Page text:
Prof. Ronnie Elsdon-Dew (1909-1984)
Photo credit: In Memoriam Ronald Elsdon-Dew, South African Medical Journal, vol 66: 546.
Ronnie Elsdon-Dew was born in 1909 in Boksburg (Gauteng, South Africa). He received his education at King Edward VII Schools in Johannesburg from 1916-1925 where he took an active part in extramural activities. He obtained a London University Matriculation exemption and in 1926 was promptly sent to Edinburgh to study medicine where he qualified with a MBCHB in 1932 and received the Conan Doyle prize. During his stay in Scotland he took time off to be an exchange student at Freiburg University (1928) and became an F.R.Med.Soc.Edin with a thesis on Silicosis.
On his return to South Africa in 1932, he joined the Johannesburg General Hospital and then the SAIMR as a pathologist where his main interest was immunology. He started the Transvaal Blood Transfusion Service in 1935 and in 1936 was awarded an MD by the University of the Witwatersrand for his thesis on Blood Groups in South Africa. This was followed by an extended blood grouping safari through Africa which led to the publication of a major monograph, two years later, in 1939.
His family moved to Durban where he entered private practice and became a Visiting Pathologist to the Addington Hospital and to the newly established King Edward VIII Hospital, an appointment he held for 15 years. During World War II Ronnie headed north again, this time as OIC No.1 Mobile Laboratory. It was possibly during this time that he became hooked on parasitology, for in his return he embarked on an association with the second love of his life Entamoeba histolytica, with his first paper on amoebiasis being published in 1946. Initially, his clinico-pathological survey was carried out at the Addington and King Edward VIII Laboratories but in 1949 the CSIR helped by making it possible for him to go to Tulane as a Research Fellow and then on his return constituted the Amoebiasis Research Unit, with Ronnie as Director which together with his appointments as Consultant Parasitologist to the Natal Provincial Services and Honorary Senior Lecturer in Parasitology to the Department of Pathology, as well as an expanding private practice, enabled him to concentrate on his personal interests.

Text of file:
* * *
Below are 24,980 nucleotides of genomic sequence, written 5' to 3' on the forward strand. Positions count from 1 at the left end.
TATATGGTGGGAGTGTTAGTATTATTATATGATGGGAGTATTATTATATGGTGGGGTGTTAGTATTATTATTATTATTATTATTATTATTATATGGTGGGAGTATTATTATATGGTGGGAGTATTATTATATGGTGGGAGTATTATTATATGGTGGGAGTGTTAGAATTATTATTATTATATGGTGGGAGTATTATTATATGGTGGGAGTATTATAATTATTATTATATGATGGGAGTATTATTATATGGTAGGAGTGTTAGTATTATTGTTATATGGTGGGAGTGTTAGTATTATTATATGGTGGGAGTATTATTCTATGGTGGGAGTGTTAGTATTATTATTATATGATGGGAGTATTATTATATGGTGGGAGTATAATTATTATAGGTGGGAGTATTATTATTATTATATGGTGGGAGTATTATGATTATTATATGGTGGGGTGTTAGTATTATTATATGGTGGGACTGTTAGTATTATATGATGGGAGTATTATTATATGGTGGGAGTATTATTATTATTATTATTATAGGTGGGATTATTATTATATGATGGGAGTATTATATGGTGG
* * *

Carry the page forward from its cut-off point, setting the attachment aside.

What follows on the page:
The research output was soon impressive and resulted in grants from a number of South African and foreign services, including the US Public Health Services all of whom are acknowledged on a plaque in the entrance of the Institute for Parasitology initially the name of the building housing the ARU (now MRC).
From this auspicious start he gave up private practice and the output started to flow in many parasitological directions – veterinary science, biology, chemistry and statistics and the clatter of the computer was one of the characteristic sounds of the ARU until he retired in 1974. This work was recognized by Natal University in 1973 when they awarded him a DSc.
Ronnie found time to belong to several professional societies and he was particularly fond of S2A3 where he served as both president (1959) and vice president (1956). He furthered Medical Technology and was involved in the training of parasitology acting as a Moderator for the Final Examination in Parasitology until 1983. He was the prime mover of the Parastiological Society of South Africa and was instrumental in its formation in 1972. We honour him by the Elsdon-Dew Medal.
Author unknown. 1984. In Memoriam: Ronald Elsdon-Dew, South African Medical Journal, 66: 546.